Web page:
What is the Jones Act and how does it impact cruise ships?
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You may have heard of the Jones Act in discussions about cruising, piquing your curiosity about what, if any, impact a century-old law has on your cruise. But I bet you haven’t heard of the lesser-known Passenger Vessel Services Act, which actually dictates how cruise lines plan itineraries.
If you’ve ever wondered why cruise ships can’t sail from one U.S. port to another without visiting a foreign country, or just like to geek out on the minutiae of legal issues around your favorite vacation type, prepare to have your mind blown about the ramifications of shipping laws on cruise travel.
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What is the Jones Act?
The Jones Act — which is actually the Merchant Marine Act of 1920 — is a federal statute that requires shipping to U.S. ports to be done by ships that were constructed in the United States, carry an American crew and bear U.S. flags (which requires being registered in the United States). In addition, the law provides protection for the crew members and the environment.
What this means is that foreign-flagged ships — and today virtually all cruise ships are foreign-flagged and registered in other countries — can’t cruise between two ports that are located within the contiguous United States as well as some noncontiguous U.S. ports.
The Jones Act was not designed to cover passenger vessels.
The Jones Act was originally enacted as a safety measure as part of an increase to national security after World War I, when the U.S. fleet was destroyed by Germany. It also serves as a protection to the economics of the American maritime industry, since it requires ships to be American made. After major hurricanes, the Jones Act is often temporarily waived in affected areas so relief can arrive from anywhere.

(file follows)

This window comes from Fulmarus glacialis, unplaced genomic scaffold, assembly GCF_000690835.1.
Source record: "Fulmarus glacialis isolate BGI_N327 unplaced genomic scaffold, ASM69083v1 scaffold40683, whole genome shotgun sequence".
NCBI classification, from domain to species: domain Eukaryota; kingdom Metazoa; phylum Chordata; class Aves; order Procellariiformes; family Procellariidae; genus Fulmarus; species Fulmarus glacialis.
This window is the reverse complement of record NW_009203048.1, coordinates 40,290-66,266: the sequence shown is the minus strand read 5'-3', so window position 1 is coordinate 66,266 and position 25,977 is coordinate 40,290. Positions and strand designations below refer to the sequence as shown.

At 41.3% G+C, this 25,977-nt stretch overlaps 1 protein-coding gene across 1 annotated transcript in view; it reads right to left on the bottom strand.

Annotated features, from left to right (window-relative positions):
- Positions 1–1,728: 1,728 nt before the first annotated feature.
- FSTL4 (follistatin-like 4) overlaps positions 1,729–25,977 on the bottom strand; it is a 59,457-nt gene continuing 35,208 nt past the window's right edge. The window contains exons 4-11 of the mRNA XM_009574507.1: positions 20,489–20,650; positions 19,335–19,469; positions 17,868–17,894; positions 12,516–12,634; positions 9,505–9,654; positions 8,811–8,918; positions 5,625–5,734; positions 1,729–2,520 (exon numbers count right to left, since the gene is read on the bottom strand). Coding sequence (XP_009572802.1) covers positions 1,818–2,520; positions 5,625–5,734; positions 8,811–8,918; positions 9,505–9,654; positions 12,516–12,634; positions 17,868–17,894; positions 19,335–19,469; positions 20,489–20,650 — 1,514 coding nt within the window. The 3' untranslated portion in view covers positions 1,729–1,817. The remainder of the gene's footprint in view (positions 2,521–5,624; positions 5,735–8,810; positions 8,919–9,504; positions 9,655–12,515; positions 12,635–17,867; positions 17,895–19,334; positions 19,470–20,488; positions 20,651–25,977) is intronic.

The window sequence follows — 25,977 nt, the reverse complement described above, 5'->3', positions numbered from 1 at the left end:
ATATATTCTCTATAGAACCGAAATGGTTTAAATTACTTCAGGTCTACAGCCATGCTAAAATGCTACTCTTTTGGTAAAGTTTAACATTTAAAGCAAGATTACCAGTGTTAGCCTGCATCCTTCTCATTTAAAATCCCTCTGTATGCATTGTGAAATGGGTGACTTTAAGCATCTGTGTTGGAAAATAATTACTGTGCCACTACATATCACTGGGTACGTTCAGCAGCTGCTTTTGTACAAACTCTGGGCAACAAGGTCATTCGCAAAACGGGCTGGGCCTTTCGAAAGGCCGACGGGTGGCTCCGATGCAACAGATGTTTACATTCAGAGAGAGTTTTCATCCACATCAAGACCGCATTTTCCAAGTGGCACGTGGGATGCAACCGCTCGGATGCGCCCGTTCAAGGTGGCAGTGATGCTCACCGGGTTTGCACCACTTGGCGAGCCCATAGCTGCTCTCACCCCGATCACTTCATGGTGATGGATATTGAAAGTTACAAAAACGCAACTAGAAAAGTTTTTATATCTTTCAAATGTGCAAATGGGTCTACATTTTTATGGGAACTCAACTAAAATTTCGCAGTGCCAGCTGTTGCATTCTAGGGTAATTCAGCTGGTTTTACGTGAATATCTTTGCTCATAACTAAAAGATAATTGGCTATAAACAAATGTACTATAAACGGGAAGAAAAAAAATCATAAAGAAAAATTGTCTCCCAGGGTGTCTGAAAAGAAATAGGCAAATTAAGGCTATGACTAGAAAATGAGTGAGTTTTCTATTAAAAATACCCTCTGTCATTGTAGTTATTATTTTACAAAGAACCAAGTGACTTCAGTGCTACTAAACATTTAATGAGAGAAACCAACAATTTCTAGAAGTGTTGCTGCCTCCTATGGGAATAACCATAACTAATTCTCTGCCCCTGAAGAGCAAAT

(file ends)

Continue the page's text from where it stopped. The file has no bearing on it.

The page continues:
The Passenger Vessel Services Act — and how it affects cruises
The related law that has a real effect on the cruise industry — since the cargo of a cruise ship is you — is the Passenger Vessel Services Act (PVSA) of 1886, which is applicable even though it was enacted before the cruise industry existed as we know it.
The law says that if an itinerary begins and ends in a U.S. port, foreign-flagged cruise lines must call on foreign ports of call as well. As a result of these laws, you won’t find, for example, itineraries on foreign-flagged ships that sail round-trip from Los Angeles to the Hawaiian Islands or from New York up and down the U.S. East Coast without also stopping in another country (e.g. Mexico or Canada). These rules impact sailings to Canada, the Caribbean, Mexico, Panama Canal, Hawaii and Alaska the most.
Cruise lines create PVSA-compliant itineraries, but sometimes the chaos of travel intervenes. If a passenger disembarks early (perhaps due to a medical emergency) without calling on the foreign port, the line risks getting fined. Cruise travelers who miss the ship are also not allowed to embark in just any port of call. They must board in a place in the itinerary that includes a foreign port as part of the remaining portion of the cruise.
Related: What happens if you miss your cruise